The George R. Moscone Convention Center, popularly known as the Moscone Center, is the largest convention and exhibition complex in San Francisco, California. The complex consists of three main halls spread out across three blocks and 87 acres in the South of Market neighborhood.
The South of Market Area where Moscone Center was built was claimed by the San Francisco Redevelopment Agency, and a protracted battle was fought by the displaced low-income residents during the 1960s and 1970s.
Although the Center is named after the murdered mayor, Moscone initially opposed the development of the area when he served on the SF Board of Supervisors in the 1960s because he felt it would displace elderly and poor residents of the area. As mayor, Moscone convened a special committee of proponents and opponents of a convention center. Hearings were held throughout SF seeking citizen input. A compromise was reached which was supported by Moscone. He put the matter on the ballot in November 1976 and it passed overwhelmingly.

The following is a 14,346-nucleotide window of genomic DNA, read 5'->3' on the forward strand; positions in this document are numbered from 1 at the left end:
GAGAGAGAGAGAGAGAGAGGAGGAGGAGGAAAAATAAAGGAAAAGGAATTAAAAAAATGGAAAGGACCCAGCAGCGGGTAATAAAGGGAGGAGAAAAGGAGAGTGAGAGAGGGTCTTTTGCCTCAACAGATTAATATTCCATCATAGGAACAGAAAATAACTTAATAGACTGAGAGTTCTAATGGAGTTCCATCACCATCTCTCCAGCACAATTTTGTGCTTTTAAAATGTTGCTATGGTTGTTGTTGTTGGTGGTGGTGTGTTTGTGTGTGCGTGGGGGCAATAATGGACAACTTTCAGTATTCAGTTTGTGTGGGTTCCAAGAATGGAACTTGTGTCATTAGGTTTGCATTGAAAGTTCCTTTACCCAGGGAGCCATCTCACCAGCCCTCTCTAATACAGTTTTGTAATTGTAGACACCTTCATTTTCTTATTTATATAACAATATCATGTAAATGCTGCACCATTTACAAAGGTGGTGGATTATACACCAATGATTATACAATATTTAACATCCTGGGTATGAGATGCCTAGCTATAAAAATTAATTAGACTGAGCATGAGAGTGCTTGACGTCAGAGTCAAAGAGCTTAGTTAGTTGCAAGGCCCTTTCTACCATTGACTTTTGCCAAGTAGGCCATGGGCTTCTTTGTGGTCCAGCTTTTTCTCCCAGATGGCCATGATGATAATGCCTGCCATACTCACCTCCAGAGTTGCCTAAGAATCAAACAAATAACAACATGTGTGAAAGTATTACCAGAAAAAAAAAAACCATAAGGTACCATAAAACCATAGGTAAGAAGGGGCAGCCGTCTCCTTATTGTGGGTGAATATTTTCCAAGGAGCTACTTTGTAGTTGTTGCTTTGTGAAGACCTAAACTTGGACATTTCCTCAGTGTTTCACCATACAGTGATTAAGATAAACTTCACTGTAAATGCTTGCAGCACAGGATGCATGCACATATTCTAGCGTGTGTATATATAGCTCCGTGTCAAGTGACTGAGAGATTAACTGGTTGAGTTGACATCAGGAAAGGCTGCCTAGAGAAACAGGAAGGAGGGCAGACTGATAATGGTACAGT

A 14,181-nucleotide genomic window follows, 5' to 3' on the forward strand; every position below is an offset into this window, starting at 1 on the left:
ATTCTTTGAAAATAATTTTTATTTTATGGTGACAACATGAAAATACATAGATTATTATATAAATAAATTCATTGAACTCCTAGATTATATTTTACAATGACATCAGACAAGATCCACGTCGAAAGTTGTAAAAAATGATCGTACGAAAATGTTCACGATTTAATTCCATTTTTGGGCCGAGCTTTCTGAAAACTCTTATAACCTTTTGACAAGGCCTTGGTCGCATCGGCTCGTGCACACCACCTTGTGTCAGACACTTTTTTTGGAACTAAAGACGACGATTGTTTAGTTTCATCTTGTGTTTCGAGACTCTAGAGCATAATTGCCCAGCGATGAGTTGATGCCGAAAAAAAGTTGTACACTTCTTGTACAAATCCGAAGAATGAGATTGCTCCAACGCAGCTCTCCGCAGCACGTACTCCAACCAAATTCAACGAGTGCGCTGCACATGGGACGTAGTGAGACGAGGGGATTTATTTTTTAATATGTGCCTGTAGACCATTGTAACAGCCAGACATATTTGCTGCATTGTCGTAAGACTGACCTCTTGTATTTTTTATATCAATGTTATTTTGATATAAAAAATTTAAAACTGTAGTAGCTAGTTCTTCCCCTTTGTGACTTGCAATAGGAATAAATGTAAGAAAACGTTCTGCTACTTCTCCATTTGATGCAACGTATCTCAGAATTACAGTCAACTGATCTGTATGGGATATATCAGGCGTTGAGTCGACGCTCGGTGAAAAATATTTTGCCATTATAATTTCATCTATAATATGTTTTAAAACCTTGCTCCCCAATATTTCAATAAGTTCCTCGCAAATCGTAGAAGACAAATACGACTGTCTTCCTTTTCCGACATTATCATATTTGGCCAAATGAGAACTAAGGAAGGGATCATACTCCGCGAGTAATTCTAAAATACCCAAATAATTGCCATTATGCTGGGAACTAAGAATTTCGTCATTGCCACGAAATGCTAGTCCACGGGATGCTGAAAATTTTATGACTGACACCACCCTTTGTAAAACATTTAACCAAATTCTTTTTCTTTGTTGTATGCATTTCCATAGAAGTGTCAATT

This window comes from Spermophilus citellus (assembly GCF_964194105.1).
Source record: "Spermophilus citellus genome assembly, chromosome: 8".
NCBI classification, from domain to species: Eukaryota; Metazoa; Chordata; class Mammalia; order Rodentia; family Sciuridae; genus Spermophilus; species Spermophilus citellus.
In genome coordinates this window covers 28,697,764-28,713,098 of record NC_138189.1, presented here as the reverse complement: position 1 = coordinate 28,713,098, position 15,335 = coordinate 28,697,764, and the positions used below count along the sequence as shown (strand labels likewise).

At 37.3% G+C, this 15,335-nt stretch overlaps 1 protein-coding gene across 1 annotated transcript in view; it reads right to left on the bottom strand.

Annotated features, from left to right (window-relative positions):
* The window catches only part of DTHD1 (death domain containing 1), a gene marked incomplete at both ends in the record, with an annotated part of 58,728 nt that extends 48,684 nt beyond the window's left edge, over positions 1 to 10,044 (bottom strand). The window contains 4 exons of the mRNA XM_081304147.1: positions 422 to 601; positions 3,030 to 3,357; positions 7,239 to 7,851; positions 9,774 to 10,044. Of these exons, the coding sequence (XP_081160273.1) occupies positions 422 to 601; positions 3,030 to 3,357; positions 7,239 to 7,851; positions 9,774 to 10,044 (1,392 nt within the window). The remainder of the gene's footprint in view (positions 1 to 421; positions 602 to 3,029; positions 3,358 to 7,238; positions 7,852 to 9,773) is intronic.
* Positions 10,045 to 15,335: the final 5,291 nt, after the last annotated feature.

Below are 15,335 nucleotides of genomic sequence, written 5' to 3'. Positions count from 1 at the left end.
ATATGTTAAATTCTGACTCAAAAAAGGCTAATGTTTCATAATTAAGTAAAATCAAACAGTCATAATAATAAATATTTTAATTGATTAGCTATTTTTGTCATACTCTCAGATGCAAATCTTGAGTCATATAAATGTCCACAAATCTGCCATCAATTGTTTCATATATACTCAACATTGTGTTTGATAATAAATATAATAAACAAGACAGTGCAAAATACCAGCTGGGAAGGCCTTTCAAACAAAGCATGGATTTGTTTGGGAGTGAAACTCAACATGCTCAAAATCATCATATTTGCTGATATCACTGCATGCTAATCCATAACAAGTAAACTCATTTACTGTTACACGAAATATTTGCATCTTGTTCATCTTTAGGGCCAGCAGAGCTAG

The original Moscone Convention Center hall opened in 1981 on the site of what is now known as Moscone South. It was designed by a team at Hellmuth, Obata & Kassabaum led by Bill Valentine. The exhibition hall was placed underground to minimize the controversial convention center’s visible footprint
When Apple Computers’ CEO Steve Jobs unveiled the iPod Nano in San Francisco’s Moscone Center, it immediately became known as the smallest member of the display-bearing iPod family line and successor to the iPod mini (the updated version of which was released a mere 7 months prior to the Nano).